Mediocre: In Defense of a Married Man

In Defense of a Married Man (1990)
Directed by Joel Oliansky
Written by Sasha Ferrer, Norman Morrill
Produced by Linda Otto, Alan Landsburg, Howard Lipstone
Starring Judith Light, Michael Ontkean, Jerry Orbach, Pat Corley, Nicholas Campbell, Johnny Galecki, Cynthia Sikes, Tony Rosato, Gema Zamprogna, Errol Slue, John Colicos, Patricia Hamilton, Bob Zidel, David Hemblen, Colin Fox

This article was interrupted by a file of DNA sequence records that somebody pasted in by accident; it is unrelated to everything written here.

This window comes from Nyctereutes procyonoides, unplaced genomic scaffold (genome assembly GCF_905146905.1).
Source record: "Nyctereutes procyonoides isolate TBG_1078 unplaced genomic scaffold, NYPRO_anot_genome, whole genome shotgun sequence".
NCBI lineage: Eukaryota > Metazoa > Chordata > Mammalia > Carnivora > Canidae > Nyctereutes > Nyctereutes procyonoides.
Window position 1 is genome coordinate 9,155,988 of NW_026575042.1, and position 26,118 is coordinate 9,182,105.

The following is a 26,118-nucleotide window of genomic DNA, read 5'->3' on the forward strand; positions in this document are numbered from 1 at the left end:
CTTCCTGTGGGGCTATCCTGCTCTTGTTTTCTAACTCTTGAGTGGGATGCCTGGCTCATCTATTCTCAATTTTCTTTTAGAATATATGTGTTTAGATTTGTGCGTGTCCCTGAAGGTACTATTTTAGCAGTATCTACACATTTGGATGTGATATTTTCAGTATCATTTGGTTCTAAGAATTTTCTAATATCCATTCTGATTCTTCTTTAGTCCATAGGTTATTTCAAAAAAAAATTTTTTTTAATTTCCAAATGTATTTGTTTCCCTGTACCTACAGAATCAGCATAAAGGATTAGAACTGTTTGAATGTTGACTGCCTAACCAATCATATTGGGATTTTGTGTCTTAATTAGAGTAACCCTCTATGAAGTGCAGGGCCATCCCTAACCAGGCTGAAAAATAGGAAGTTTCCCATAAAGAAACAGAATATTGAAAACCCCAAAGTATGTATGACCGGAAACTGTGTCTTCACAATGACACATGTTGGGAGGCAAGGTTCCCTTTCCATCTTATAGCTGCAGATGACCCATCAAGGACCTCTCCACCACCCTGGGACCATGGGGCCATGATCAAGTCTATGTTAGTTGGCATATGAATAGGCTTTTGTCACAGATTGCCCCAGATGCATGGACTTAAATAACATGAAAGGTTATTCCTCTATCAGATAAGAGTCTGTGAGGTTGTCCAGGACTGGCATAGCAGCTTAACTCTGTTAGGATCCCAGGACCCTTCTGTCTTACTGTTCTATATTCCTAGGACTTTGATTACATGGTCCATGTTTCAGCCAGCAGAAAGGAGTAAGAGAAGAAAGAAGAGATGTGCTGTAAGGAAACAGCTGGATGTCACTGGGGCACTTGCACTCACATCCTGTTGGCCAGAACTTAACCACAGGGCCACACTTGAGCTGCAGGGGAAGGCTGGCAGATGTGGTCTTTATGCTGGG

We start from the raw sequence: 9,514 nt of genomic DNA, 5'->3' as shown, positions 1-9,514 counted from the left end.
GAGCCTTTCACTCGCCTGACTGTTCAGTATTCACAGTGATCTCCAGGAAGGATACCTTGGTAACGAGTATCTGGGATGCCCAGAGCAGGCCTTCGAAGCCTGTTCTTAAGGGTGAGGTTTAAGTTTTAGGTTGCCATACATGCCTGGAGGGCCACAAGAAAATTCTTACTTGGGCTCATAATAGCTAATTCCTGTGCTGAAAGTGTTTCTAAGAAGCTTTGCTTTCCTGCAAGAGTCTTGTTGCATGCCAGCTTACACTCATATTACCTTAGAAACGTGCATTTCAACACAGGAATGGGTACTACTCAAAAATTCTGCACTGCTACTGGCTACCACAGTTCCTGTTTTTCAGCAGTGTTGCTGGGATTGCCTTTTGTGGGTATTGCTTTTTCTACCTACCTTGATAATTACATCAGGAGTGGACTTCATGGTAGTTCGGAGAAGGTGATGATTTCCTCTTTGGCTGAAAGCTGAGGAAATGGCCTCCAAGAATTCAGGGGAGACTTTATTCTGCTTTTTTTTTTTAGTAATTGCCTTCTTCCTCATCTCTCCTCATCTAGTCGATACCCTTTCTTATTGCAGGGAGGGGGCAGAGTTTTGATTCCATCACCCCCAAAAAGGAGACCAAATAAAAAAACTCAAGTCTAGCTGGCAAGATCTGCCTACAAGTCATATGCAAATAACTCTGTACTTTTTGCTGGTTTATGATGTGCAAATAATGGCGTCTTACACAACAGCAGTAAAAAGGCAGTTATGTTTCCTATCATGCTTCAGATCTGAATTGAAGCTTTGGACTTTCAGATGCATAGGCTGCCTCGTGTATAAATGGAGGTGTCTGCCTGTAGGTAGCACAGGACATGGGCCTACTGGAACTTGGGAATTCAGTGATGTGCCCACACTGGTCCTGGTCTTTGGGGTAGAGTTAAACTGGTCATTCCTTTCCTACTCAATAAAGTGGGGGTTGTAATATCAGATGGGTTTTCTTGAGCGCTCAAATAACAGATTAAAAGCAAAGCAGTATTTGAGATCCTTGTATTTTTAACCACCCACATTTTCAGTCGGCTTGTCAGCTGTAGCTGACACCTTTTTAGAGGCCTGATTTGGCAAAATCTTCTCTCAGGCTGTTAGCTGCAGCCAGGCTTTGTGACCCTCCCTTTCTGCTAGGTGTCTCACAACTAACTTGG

Under most conditions, an eminent attorney (Light) would risk recusal by defending her husband (Ontkean) in court against a charge of murder; as the deceased (Sikes) was his colleague and mistress, any objections from the prosecution (Campbell) regarding conflict of interest are at best untenable. Ferrer and Morrill fished for ratings by outrage and likely landed every middle-aged housewife who exclaimed, “Well, they should leave him in jail for a while, anyway,” after stomaching this courtroom drama’s first half-hour over thirty years ago, but its succulent story’s plotted and scripted well enough for any casual viewer’s enjoyment. Low-grade photography and editing are offset by credibly tense performances from a reliable cast (excepting rotund Corley as one of the arresting investigators, who seems to be impersonating William Hootkins’s corrupt detective from Burton’s Batman a year anterior). Light, Ontkean and Orbach were all contemporaneously or contiguously observable during prime time (on Who’s The Boss?, Twin Peaks and Law and Order, respectively). They’re cast in congruence, but anyone alert can deduce the dumped doxy’s mysterious murder…especially those who’ve seen Crimes and Misdemeanors.